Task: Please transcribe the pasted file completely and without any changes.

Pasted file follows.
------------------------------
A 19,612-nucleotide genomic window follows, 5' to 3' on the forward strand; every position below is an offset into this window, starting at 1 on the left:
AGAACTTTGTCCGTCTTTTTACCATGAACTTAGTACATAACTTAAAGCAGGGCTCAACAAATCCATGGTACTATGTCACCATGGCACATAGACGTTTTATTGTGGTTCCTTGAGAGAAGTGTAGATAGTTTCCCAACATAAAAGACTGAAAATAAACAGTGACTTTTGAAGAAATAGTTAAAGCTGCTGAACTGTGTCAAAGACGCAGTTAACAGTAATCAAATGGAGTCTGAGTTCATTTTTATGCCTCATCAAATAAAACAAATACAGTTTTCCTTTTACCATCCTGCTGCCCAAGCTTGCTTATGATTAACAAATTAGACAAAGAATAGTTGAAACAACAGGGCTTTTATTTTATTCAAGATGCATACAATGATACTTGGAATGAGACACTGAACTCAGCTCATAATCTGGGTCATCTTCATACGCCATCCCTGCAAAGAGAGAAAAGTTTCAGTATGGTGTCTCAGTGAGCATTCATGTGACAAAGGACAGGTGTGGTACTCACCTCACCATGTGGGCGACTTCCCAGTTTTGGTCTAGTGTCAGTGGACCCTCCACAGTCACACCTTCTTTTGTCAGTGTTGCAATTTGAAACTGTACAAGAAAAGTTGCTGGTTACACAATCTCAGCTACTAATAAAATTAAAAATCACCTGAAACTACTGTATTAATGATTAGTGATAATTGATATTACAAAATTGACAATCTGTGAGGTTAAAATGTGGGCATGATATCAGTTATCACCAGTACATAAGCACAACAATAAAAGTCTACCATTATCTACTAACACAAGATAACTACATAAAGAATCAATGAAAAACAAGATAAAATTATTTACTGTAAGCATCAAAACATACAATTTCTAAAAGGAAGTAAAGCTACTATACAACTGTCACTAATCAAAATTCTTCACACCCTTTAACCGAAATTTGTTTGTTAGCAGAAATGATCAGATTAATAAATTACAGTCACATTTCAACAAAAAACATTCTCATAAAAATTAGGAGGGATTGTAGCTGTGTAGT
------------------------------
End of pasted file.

A 19,612-nucleotide genomic window follows, 5' to 3' on the forward strand; every position below is an offset into this window, starting at 1 on the left:
AGAACTTTGTCCGTCTTTTTACCATGAACTTAGTACATAACTTAAAGCAGGGCTCAACAAATCCATGGTACTATGTCACCATGGCACATAGACGTTTTATTGTGGTTCCTTGAGAGAAGTGTAGATAGTTTCCCAACATAAAAGACTGAAAATAAACAGTGACTTTTGAAGAAATAGTTAAAGCTGCTGAACTGTGTCAAAGACGCAGTTAACAGTAATCAAATGGAGTCTGAGTTCATTTTTATGCCTCATCAAATAAAACAAATACAGTTTTCCTTTTACCATCCTGCTGCCCAAGCTTGCTTATGATTAACAAATTAGACAAAGAATAGTTGAAACAACAGGGCTTTTATTTTATTCAAGATGCATACAATGATACTTGGAATGAGACACTGAACTCAGCTCATAATCTGGGTCATCTTCATACGCCATCCCTGCAAAGAGAGAAAAGTTTCAGTATGGTGTCTCAGTGAGCATTCATGTGACAAAGGACAGGTGTGGTACTCACCTCACCATGTGGGCGACTTCCCAGTTTTGGTCTAGTGTCAGTGGACCCTCCACAGTCACACCTTCTTTTGTCAGTGTTGCAATTTGAAACTGTACAAGAAAAGTTGCTGGTTACACAATCTCAGCTACTAATAAAATTAAAAATCACCTGAAACTACTGTATTAATGATTAGTGATAATTGATATTACAAAATTGACAATCTGTGAGGTTAAAATGTGGGCATGATATCAGTTATCACCAGTACATAAGCACAACAATAAAAGTCTACCATTATCTACTAACACAAGATAACTACATAAAGAATCAATGAAAAACAAGATAAAATTATTTACTGTAAGCATCAAAACATACAATTTCTAAAAGGAAGTAAAGCTACTATACAACTGTCACTAATCAAAATTCTTCACACCCTTTAACCGAAATTTGTTTGTTAGCAGAAATGATCAGATTAATAAATTACAGTCACATTTCAACAAAAAACATTCTCATAAAAATTAGGAGGGATTGTAGCTGTGTAGT